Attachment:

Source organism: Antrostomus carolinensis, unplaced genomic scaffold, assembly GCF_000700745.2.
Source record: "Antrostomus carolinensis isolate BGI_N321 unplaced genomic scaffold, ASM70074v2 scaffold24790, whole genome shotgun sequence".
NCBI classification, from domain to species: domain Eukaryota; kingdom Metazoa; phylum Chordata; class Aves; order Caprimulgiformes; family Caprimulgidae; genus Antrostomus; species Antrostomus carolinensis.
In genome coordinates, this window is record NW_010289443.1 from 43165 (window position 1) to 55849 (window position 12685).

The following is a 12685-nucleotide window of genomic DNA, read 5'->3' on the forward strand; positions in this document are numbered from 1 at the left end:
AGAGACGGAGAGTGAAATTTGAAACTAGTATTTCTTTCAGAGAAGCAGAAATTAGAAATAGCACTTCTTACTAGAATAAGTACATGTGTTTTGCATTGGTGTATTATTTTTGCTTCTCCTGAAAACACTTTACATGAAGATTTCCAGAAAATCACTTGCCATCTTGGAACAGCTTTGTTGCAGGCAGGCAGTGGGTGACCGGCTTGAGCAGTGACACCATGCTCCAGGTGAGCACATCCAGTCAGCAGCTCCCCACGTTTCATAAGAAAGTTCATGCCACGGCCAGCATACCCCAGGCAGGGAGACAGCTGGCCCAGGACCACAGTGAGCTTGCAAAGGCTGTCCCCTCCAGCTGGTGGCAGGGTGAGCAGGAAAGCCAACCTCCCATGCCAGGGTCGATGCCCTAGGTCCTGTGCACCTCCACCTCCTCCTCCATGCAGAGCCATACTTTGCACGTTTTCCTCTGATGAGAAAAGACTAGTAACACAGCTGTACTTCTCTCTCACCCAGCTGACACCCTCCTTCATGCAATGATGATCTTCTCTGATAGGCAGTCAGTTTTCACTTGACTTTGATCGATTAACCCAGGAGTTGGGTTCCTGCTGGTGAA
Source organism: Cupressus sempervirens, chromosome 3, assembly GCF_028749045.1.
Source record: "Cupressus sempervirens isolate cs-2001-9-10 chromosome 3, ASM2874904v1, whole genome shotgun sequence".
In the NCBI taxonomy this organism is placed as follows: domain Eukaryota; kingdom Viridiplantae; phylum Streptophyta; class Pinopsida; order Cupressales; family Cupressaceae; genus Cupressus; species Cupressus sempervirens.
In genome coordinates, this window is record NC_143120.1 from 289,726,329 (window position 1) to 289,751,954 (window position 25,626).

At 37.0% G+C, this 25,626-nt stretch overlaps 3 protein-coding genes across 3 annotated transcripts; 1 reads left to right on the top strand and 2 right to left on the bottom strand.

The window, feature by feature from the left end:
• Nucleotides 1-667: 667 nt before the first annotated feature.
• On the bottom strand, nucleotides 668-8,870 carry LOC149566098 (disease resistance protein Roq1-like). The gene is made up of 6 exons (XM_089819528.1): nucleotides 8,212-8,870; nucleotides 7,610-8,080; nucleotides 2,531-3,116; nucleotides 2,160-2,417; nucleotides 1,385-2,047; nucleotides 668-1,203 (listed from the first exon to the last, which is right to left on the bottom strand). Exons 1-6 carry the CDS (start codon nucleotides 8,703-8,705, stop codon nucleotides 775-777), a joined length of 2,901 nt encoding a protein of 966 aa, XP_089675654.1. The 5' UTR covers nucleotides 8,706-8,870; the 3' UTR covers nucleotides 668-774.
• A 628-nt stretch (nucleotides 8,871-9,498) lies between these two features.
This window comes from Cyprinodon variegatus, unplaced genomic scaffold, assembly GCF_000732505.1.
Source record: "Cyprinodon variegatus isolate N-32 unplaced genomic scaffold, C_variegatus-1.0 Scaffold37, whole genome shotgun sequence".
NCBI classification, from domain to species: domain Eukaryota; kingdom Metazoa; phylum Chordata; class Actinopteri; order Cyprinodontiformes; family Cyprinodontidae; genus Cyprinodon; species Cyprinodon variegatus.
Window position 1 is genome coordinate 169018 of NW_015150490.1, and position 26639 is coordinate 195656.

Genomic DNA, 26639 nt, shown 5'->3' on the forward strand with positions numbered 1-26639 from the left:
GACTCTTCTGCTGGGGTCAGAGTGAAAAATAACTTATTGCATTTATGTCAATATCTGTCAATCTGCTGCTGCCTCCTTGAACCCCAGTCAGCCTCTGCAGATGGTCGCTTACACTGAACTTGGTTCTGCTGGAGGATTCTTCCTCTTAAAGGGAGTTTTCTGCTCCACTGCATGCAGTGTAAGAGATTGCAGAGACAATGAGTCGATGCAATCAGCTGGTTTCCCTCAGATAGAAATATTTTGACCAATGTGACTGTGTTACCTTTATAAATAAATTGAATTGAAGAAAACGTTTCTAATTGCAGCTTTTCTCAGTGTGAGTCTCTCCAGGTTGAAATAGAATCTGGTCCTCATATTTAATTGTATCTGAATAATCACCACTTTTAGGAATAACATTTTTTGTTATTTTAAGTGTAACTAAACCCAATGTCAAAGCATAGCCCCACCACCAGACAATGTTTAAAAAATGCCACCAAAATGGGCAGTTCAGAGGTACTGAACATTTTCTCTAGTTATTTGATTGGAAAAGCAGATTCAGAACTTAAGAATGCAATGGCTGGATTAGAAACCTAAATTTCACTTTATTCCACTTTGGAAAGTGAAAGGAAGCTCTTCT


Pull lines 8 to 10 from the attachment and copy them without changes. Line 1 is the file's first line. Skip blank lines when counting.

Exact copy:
Source record: "Cupressus sempervirens isolate cs-2001-9-10 chromosome 3, ASM2874904v1, whole genome shotgun sequence".
In the NCBI taxonomy this organism is placed as follows: domain Eukaryota; kingdom Viridiplantae; phylum Streptophyta; class Pinopsida; order Cupressales; family Cupressaceae; genus Cupressus; species Cupressus sempervirens.
In genome coordinates, this window is record NC_143120.1 from 289,726,329 (window position 1) to 289,751,954 (window position 25,626).